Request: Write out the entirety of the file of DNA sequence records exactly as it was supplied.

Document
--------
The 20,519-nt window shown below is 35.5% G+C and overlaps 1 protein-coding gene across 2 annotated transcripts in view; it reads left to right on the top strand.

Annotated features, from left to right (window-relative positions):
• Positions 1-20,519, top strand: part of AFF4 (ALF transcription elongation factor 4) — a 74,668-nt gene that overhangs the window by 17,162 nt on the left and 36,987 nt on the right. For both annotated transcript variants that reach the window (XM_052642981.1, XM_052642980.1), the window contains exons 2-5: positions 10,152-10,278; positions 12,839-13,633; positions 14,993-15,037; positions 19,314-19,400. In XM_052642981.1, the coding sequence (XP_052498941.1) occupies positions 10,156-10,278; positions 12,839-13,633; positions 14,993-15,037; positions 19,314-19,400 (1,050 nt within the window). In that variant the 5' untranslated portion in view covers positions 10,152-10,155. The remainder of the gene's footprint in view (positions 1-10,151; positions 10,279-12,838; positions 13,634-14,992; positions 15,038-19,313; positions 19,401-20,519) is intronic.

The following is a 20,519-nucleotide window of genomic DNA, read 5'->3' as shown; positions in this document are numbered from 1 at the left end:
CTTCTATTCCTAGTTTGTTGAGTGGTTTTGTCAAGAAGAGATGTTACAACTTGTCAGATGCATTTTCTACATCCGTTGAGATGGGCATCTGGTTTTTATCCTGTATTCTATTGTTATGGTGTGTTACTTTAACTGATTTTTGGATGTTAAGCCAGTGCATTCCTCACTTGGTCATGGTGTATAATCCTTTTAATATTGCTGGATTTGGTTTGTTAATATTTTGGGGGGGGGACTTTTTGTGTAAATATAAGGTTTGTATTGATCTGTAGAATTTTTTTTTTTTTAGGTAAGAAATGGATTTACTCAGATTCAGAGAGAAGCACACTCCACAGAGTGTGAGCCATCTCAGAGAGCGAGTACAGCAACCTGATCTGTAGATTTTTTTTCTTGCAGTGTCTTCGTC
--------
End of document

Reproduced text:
The 20,519-nt window shown below is 35.5% G+C and overlaps 1 protein-coding gene across 2 annotated transcripts in view; it reads left to right on the top strand.

Annotated features, from left to right (window-relative positions):
• Positions 1-20,519, top strand: part of AFF4 (ALF transcription elongation factor 4) — a 74,668-nt gene that overhangs the window by 17,162 nt on the left and 36,987 nt on the right. For both annotated transcript variants that reach the window (XM_052642981.1, XM_052642980.1), the window contains exons 2-5: positions 10,152-10,278; positions 12,839-13,633; positions 14,993-15,037; positions 19,314-19,400. In XM_052642981.1, the coding sequence (XP_052498941.1) occupies positions 10,156-10,278; positions 12,839-13,633; positions 14,993-15,037; positions 19,314-19,400 (1,050 nt within the window). In that variant the 5' untranslated portion in view covers positions 10,152-10,155. The remainder of the gene's footprint in view (positions 1-10,151; positions 10,279-12,838; positions 13,634-14,992; positions 15,038-19,313; positions 19,401-20,519) is intronic.

The following is a 20,519-nucleotide window of genomic DNA, read 5'->3' as shown; positions in this document are numbered from 1 at the left end:
CTTCTATTCCTAGTTTGTTGAGTGGTTTTGTCAAGAAGAGATGTTACAACTTGTCAGATGCATTTTCTACATCCGTTGAGATGGGCATCTGGTTTTTATCCTGTATTCTATTGTTATGGTGTGTTACTTTAACTGATTTTTGGATGTTAAGCCAGTGCATTCCTCACTTGGTCATGGTGTATAATCCTTTTAATATTGCTGGATTTGGTTTGTTAATATTTTGGGGGGGGGACTTTTTGTGTAAATATAAGGTTTGTATTGATCTGTAGAATTTTTTTTTTTTTAGGTAAGAAATGGATTTACTCAGATTCAGAGAGAAGCACACTCCACAGAGTGTGAGCCATCTCAGAGAGCGAGTACAGCAACCTGATCTGTAGATTTTTTTTCTTGCAGTGTCTTCGTC